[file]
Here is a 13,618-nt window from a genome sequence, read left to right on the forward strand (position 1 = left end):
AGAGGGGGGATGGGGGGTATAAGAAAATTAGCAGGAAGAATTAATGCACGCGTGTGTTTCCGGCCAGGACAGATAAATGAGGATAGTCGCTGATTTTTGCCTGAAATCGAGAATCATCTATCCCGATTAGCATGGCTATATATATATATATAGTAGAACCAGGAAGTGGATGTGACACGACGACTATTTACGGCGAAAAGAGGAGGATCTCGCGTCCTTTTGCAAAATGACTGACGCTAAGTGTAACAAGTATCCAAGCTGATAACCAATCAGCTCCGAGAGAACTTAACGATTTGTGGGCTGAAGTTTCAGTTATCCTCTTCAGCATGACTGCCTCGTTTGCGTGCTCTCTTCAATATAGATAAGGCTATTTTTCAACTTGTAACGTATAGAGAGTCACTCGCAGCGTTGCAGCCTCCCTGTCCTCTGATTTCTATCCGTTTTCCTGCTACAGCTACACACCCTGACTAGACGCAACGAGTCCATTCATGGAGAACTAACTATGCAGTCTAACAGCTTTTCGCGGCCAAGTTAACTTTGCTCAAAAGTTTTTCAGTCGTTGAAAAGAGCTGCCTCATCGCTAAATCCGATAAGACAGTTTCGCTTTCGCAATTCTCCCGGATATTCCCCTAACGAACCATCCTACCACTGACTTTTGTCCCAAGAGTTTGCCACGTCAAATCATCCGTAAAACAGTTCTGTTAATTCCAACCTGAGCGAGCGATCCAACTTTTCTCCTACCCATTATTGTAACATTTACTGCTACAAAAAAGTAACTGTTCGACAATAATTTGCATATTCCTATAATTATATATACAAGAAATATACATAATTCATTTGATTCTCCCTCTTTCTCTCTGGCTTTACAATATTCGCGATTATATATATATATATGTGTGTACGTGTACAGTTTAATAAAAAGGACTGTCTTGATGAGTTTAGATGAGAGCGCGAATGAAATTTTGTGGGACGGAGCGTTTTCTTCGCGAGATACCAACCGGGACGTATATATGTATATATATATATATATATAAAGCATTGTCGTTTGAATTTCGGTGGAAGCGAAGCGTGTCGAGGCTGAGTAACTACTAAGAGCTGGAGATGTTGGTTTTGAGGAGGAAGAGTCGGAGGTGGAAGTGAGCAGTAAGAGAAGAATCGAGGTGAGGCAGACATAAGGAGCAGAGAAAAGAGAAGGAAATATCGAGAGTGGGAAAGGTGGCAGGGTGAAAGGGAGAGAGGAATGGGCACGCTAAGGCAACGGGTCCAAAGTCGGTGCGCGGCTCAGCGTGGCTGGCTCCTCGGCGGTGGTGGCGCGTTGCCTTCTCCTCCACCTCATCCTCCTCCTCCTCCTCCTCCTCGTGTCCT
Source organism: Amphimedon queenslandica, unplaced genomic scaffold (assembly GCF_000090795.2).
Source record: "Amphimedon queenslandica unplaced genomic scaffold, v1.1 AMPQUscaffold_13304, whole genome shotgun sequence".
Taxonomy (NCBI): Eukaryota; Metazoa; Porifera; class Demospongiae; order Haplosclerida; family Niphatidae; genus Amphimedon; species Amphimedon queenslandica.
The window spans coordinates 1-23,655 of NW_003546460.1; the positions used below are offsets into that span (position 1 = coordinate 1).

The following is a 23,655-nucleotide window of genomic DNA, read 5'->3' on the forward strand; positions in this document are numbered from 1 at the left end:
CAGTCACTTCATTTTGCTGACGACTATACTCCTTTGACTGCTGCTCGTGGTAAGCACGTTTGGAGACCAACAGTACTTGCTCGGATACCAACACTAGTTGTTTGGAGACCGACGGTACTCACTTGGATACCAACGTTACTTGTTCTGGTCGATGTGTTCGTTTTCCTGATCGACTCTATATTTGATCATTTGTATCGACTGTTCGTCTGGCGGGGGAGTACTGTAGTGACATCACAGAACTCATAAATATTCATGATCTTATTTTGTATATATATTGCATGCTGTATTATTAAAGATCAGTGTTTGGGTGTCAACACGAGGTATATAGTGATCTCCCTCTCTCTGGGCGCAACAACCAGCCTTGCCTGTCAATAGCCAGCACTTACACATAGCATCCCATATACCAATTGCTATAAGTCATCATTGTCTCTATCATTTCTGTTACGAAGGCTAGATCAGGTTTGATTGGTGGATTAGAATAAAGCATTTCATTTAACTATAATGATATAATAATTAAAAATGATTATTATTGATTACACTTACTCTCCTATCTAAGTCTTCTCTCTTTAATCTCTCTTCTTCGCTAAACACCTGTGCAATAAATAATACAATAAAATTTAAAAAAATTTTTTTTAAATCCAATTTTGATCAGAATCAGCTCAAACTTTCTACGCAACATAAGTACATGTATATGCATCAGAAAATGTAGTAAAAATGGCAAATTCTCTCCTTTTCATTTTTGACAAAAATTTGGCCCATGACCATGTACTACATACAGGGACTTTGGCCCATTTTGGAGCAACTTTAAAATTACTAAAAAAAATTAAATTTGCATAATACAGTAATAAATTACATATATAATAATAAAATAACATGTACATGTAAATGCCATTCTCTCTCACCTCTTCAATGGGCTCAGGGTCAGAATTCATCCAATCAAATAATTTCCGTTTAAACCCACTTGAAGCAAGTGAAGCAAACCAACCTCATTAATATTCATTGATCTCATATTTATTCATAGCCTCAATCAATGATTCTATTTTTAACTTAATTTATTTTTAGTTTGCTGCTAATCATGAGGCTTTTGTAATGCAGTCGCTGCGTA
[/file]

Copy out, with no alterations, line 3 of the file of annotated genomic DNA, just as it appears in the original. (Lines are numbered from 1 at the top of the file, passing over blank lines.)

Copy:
Source organism: Amphimedon queenslandica, unplaced genomic scaffold (assembly GCF_000090795.2).